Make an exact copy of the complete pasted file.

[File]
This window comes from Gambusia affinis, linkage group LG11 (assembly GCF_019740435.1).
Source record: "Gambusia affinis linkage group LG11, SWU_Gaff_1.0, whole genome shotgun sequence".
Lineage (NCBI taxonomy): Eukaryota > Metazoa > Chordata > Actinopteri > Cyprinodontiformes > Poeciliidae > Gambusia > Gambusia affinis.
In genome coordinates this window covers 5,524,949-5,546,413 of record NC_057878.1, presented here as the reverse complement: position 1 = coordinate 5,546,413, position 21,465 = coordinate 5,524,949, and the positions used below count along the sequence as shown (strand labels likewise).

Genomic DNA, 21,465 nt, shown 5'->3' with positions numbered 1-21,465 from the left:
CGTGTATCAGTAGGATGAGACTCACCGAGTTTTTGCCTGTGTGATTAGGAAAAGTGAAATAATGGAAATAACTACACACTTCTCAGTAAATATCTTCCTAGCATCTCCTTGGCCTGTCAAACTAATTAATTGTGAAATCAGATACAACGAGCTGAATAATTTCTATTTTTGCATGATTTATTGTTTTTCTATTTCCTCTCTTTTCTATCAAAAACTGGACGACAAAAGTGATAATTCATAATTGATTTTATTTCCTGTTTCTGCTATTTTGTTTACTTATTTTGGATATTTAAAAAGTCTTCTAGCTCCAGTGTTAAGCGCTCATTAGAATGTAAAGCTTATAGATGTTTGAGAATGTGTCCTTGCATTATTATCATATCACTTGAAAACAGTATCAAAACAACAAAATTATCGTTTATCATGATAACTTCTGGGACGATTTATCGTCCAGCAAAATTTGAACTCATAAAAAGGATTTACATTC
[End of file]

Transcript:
This window comes from Gambusia affinis, linkage group LG11 (assembly GCF_019740435.1).
Source record: "Gambusia affinis linkage group LG11, SWU_Gaff_1.0, whole genome shotgun sequence".
Lineage (NCBI taxonomy): Eukaryota > Metazoa > Chordata > Actinopteri > Cyprinodontiformes > Poeciliidae > Gambusia > Gambusia affinis.
In genome coordinates this window covers 5,524,949-5,546,413 of record NC_057878.1, presented here as the reverse complement: position 1 = coordinate 5,546,413, position 21,465 = coordinate 5,524,949, and the positions used below count along the sequence as shown (strand labels likewise).

Genomic DNA, 21,465 nt, shown 5'->3' with positions numbered 1-21,465 from the left:
CGTGTATCAGTAGGATGAGACTCACCGAGTTTTTGCCTGTGTGATTAGGAAAAGTGAAATAATGGAAATAACTACACACTTCTCAGTAAATATCTTCCTAGCATCTCCTTGGCCTGTCAAACTAATTAATTGTGAAATCAGATACAACGAGCTGAATAATTTCTATTTTTGCATGATTTATTGTTTTTCTATTTCCTCTCTTTTCTATCAAAAACTGGACGACAAAAGTGATAATTCATAATTGATTTTATTTCCTGTTTCTGCTATTTTGTTTACTTATTTTGGATATTTAAAAAGTCTTCTAGCTCCAGTGTTAAGCGCTCATTAGAATGTAAAGCTTATAGATGTTTGAGAATGTGTCCTTGCATTATTATCATATCACTTGAAAACAGTATCAAAACAACAAAATTATCGTTTATCATGATAACTTCTGGGACGATTTATCGTCCAGCAAAATTTGAACTCATAAAAAGGATTTACATTC